Like many readers of this blog, I made my way though blog post links to the 37Signals post last week about sharding. Or rather, not sharding, but growing the central servers bigger and bigger with more RAM, so you can cache everything.
It’s certainly a very interesting post, and it generated good discussion. I like DHH
and he’s obviously a smart guy. Plus he’s got a good writing style, which distinguishes him from many engineers. But I disagree with his main point. Here’s why:
(1) It’s true Moore‘s Law
is awesome, and it’s our friend and all. But for many applications, the volume of data they need to deal with is growing far faster than Moore’s Law. So waiting for another N months for the next doubling in size of RAM is not a good idea. You’ll run out of space and end up hitting the disk, which is the bottleneck (as he noted).
(2) Even if you could keep up with huge memory servers, one is not enough. You still need a backup / failover, at least one, if you want any reasonable uptime. That would get expensive. What’s more, you probably have to upgrade them at or around the same time because it would not do well to have a 256GB main server and a 128GB backup for a long time.
(3) As DHH and others, e.g. Cal Henderson
(Flickr guy, great book
) note, the real bottleneck is on I/O writes. For reads, we have a bunch of cool solutions even without sharding, e.g. memcached. Super-fast drives like the Fusion I/O
DHH mentions are expensive, not easily available, and won’t fit a lot server motherboards. They’re definitely nice shiny toys, though 😉
(4) When you start relying on exotic low-level pieces, like special I/O cards and special memory, you start going into driver hell
. You might need special patched kernels, drivers, and peripherals. It becomes a bit more of a pain to setup and debug. It just feels a little more fragile and a little more like the mainframe era. Maybe that’s OK because you have far fewer of these servers to manage.
(5) The unknown future. My favorite thing about designing with large clusters of commodity boxes that we assume they’ll fail, and we architect for it a-priori. I don’t know how they’ll fail, but I know they’ll fail, and I can make the system more robust with this knowledge. Maybe I’m a little jaded, but I just don’t always trust the specs on shiny cutting-edge low-level hardware, in terms of reliability and uptime.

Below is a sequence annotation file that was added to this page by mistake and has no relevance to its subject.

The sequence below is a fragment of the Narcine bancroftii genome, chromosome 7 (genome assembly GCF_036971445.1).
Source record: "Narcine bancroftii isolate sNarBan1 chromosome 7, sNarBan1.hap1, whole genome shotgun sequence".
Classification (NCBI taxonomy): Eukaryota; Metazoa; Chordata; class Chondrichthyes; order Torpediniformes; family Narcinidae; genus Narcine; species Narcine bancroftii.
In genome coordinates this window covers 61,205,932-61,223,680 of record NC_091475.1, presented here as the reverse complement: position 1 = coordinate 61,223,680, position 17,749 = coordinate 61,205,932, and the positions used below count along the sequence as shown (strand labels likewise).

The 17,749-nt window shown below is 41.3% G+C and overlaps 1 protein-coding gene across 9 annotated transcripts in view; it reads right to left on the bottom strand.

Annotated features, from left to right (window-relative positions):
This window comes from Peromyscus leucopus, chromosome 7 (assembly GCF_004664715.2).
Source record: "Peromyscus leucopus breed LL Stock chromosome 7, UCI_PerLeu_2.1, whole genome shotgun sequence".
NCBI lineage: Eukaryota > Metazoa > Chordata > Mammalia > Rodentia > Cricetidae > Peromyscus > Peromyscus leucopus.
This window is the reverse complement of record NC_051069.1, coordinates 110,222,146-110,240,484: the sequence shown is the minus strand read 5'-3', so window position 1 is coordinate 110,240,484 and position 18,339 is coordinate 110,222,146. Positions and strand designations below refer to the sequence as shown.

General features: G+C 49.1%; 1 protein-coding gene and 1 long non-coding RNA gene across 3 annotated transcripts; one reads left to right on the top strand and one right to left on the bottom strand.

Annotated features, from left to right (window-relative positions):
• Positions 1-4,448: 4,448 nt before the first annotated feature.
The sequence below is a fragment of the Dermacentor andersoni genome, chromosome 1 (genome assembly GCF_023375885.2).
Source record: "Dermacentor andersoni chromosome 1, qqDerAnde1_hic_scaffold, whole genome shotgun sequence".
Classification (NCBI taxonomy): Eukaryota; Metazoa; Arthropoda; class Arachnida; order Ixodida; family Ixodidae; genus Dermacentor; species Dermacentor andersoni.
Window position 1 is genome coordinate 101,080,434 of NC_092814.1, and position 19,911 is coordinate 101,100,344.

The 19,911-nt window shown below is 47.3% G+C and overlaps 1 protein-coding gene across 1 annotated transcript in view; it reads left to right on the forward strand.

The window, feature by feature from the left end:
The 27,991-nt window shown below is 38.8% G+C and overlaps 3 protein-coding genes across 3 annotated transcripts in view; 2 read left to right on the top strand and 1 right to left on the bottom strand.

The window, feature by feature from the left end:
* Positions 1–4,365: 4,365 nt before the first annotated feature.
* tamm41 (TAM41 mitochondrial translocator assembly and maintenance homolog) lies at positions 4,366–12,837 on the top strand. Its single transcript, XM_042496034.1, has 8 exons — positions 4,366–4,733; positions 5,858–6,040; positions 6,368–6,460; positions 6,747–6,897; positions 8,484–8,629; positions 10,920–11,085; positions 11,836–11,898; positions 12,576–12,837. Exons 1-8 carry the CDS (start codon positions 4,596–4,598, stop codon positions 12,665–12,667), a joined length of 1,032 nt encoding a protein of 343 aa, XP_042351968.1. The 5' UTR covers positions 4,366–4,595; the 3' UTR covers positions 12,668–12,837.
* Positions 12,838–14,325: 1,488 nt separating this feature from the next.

I think DHH makes a very interesting, thought-provoking argument. I just don’t fully agree with it. I wish he’d shared a little more details about their setup with respect to failover, backups, server management, actual database size, etc.
If you read a little bit further down in the comments
, though, he clarifies his position, in what I think makes a lot more sense:
I absolutely agree that if you’re Yahoo or Flickr or LiveJournal, you’ll need to shard sooner rather than later. But bear in mind that neither Flickr or LiveJournal started life as a fully sharded application. When did they start sharding? When they needed to!
That’s generally a good approach to all scaling techniques. Do them when you need to. That doesn’t have to mean “the day everything goes up in smoke”. It can well just mean “we’re growing the db set at 2GB/month and our queries/sec with X/month, this means that in 4 months we’ll be out of headroom on the current setup—let’s shard!”.
But thinking that you need to shard ahead of time to Play With The Big Boys is just stupid. Chances are you won’t build an application that’s that hot. And if you should be so lucky, you can deal with the problem then. Just like Flickr and LiveJournal and every big site under the sun did.
That, I think, is 100% right-on. At my favorite internet marketing company
, we always try to do things the simplest way possible at first. DRY
, and all that. But we’re growing fast and in some areas we’ve already needed to partition the data. There are other areas in which we’ll need to do it soon, so we will.
By the way, there’s another good sharding article by Dan Pritchtt
on his blog
. Not as controversial, but probably just as valuable 😉